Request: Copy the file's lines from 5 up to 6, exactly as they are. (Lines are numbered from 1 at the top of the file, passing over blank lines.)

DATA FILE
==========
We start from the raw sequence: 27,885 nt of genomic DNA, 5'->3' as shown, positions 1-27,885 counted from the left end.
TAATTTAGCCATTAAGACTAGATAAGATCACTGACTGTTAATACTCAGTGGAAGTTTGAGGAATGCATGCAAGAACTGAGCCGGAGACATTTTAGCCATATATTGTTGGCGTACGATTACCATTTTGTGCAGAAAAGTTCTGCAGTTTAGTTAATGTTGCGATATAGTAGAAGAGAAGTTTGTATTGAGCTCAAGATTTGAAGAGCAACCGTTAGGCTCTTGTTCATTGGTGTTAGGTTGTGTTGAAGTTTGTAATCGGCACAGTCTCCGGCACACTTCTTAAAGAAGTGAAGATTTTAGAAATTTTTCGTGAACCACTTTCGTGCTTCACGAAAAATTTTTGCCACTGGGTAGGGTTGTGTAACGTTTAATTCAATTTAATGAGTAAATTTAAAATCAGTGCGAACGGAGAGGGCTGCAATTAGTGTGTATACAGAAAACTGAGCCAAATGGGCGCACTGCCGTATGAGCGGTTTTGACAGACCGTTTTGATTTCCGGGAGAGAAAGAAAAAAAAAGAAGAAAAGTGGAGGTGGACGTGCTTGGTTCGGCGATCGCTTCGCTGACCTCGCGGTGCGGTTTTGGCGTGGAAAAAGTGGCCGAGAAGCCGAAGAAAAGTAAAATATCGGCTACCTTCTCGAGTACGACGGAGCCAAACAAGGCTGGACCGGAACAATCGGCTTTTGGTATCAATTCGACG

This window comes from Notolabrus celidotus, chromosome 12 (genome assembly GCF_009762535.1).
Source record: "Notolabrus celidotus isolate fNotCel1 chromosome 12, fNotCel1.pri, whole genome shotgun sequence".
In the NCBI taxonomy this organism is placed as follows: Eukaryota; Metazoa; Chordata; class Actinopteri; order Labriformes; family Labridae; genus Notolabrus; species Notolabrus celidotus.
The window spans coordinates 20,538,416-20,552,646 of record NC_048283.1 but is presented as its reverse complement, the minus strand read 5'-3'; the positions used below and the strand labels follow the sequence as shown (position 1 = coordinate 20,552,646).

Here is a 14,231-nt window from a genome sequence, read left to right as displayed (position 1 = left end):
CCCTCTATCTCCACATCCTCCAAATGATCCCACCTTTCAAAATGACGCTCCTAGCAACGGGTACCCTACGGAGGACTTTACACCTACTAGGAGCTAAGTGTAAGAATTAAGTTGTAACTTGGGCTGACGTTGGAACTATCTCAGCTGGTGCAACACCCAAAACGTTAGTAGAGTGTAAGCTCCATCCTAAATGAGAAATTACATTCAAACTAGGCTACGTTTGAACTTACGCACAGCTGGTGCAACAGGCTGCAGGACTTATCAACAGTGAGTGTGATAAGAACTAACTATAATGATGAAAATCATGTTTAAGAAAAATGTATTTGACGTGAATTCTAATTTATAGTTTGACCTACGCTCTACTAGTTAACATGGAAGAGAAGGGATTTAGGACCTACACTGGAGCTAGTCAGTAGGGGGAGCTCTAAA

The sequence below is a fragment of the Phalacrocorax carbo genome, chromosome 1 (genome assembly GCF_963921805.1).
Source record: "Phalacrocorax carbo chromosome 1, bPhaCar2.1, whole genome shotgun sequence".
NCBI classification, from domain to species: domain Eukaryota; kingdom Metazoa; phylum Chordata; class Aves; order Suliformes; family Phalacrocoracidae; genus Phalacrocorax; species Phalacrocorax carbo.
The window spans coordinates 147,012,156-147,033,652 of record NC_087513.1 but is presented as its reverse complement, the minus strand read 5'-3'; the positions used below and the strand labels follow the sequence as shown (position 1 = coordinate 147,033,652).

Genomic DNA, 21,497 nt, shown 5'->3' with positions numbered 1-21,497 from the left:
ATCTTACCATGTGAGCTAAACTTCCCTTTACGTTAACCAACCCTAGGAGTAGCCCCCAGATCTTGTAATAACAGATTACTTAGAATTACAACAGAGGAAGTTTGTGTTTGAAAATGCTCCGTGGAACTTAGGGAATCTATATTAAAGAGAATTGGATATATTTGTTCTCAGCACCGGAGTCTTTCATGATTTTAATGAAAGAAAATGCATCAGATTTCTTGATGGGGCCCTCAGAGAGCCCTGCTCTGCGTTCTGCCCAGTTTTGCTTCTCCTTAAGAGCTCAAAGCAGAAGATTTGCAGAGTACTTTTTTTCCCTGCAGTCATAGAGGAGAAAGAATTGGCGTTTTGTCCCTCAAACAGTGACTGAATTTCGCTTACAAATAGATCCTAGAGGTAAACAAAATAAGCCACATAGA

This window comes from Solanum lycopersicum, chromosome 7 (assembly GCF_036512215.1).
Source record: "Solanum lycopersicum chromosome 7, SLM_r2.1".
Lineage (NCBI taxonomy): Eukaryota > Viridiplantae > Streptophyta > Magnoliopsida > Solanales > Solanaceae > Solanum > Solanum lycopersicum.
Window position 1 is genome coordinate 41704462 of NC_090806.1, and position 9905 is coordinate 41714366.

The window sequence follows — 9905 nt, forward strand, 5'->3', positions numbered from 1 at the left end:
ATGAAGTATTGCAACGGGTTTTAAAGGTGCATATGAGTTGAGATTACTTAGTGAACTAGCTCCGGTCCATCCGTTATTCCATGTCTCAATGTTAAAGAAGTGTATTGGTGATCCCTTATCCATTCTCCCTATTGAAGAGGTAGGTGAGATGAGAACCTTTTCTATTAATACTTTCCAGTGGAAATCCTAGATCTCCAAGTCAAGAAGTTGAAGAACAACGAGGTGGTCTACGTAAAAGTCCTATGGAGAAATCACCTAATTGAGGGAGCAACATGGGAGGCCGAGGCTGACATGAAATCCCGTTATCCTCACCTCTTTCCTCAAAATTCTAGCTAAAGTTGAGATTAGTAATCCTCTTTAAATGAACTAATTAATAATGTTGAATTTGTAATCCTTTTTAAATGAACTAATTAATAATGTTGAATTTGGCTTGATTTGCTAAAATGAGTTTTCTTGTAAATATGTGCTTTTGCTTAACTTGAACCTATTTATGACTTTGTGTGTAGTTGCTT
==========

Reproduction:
In the NCBI taxonomy this organism is placed as follows: Eukaryota; Metazoa; Chordata; class Actinopteri; order Labriformes; family Labridae; genus Notolabrus; species Notolabrus celidotus.
The window spans coordinates 20,538,416-20,552,646 of record NC_048283.1 but is presented as its reverse complement, the minus strand read 5'-3'; the positions used below and the strand labels follow the sequence as shown (position 1 = coordinate 20,552,646).